John Rhys-Davies, Kerry Fox and Tamer Hassan star in this New Zealand/UK co-production about a group of travelers on a yacht to Fiji, who answer a distress signal from a nearby boat. The group rescues an old Greek man and as they try to find out what happened to the rest of his crew, he flips out and stabs one of them. We soon learn (but it takes the characters nigh on an hour to realise) that the man had been possessed by an evil soul who feared death and as a result, has found a way of leaping into other people’s bodies to stay alive via a magical knife.
The Ferryman opens all dramatic and then looses it’s footing by taking quite a bit of time introducing us to the protagonists. The film has attracted a well-known cast most likely due to its somewhat original script. Whilst the story of the titular being is not a new one, I personally cannot recall ever seeing it re-created for film which is surprising, as we’ve encountered just about every other boogeyman in horror films by this point in time.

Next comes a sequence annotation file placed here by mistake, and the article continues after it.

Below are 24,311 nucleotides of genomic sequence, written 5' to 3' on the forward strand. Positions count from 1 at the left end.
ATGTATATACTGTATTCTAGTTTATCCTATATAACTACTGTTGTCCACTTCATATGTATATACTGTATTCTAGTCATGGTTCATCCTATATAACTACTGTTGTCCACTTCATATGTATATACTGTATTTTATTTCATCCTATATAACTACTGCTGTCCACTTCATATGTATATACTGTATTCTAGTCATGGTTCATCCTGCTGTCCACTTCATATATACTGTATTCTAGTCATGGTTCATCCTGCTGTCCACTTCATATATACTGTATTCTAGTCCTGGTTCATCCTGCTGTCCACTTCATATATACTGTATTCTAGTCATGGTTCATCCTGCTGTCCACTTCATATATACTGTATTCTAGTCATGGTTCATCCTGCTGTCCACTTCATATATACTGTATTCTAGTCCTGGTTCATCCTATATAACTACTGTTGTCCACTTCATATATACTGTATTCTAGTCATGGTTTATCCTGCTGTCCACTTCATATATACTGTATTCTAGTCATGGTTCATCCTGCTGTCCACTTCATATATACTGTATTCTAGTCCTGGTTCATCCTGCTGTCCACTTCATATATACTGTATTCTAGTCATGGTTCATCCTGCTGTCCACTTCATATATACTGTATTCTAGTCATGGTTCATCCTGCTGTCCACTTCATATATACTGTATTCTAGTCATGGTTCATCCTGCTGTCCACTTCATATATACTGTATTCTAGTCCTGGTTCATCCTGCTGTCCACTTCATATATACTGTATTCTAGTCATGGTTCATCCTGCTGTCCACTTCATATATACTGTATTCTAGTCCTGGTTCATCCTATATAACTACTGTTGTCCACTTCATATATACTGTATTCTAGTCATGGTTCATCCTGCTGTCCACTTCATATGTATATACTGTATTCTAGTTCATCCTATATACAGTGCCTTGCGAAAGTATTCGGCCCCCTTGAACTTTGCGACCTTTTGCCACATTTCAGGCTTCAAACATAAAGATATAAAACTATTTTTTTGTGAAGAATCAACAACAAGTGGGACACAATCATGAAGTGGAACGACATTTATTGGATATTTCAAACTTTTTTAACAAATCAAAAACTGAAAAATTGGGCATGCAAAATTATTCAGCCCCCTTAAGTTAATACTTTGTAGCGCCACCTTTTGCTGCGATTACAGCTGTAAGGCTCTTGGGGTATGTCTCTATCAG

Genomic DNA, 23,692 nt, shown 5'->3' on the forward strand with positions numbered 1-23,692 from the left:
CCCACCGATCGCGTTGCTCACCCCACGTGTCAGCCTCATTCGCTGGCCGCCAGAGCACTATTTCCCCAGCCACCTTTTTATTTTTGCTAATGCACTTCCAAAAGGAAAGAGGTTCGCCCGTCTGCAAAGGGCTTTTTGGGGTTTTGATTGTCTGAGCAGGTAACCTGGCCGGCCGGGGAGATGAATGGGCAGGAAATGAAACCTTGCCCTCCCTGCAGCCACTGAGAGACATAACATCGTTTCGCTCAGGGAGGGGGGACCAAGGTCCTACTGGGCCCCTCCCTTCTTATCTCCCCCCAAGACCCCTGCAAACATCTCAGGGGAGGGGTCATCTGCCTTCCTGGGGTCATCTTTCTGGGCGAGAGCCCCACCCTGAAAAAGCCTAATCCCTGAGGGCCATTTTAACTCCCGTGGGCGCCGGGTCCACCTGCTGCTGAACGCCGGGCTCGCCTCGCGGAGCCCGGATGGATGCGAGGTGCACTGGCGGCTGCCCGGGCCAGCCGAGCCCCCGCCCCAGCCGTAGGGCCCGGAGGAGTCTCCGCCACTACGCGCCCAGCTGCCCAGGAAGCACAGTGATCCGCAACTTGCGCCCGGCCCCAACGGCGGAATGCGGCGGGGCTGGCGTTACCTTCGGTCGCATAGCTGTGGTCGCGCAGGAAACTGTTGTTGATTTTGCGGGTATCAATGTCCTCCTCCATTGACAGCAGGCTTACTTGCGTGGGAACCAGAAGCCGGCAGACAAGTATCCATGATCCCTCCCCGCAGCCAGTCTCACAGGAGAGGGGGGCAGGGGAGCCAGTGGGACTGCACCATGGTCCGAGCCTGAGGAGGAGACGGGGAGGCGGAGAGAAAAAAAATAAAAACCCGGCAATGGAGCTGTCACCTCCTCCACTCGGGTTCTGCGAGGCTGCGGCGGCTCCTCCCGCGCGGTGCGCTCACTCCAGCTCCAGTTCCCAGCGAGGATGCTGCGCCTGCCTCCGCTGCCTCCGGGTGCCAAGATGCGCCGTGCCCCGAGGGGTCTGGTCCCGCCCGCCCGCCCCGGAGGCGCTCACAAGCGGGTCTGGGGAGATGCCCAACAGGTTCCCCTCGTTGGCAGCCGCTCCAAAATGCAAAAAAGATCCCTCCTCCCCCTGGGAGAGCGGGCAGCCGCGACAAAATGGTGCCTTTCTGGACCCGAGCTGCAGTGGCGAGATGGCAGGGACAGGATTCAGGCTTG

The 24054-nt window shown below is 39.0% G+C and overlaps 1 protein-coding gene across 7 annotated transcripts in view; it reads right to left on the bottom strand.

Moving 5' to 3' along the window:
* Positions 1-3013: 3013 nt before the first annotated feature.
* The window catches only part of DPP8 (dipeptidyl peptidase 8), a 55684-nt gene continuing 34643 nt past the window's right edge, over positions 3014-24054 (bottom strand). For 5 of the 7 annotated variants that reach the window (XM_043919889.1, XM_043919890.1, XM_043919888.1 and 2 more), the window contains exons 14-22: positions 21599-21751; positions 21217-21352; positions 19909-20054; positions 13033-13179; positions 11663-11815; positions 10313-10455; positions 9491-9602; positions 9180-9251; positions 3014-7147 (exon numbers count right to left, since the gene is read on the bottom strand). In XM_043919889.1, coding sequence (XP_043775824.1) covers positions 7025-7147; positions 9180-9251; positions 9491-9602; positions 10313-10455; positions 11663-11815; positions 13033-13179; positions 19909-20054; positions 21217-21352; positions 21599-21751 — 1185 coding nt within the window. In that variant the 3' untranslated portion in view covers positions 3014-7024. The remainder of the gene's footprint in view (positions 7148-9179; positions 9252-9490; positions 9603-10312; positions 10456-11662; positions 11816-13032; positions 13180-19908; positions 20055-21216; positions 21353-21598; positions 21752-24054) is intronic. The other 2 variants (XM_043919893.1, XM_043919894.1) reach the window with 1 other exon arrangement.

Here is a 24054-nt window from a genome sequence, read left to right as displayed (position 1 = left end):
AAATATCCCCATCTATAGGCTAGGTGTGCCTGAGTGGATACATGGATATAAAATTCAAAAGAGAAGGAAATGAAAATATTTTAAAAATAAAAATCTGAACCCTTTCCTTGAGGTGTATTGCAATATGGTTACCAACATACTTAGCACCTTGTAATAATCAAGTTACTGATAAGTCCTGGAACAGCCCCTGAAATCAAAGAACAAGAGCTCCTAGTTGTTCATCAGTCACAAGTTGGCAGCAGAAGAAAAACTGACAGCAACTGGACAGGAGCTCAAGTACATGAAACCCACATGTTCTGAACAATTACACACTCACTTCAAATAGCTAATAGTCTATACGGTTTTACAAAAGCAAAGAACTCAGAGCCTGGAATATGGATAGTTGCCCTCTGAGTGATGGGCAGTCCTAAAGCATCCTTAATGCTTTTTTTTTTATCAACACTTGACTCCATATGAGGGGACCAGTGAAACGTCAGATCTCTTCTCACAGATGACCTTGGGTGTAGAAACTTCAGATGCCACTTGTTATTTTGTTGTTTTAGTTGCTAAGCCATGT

The biggest problem with this film in my opinion is the characters. Having his protagonists continually making stupid moves and not working things out sooner was a bad move on the scriptwriter’s part. Technically, the film does well. Boasting impressive sets and forcing the cast to brave the elements, the film pulls off it’s biggest challenge flawlessly, making us believe the film takes place out in the open on a real yacht. The FX work is largely of a high standard and the film is quite gory too.
The Ferryman is not as groundbreaking as it appeared to be but it’s still somewhat original. It does kind of play on themes present in other aquatic thrillers such as Dead Calm, Ghost Ship and Adrift, but its horror element is interesting enough to keep you watching.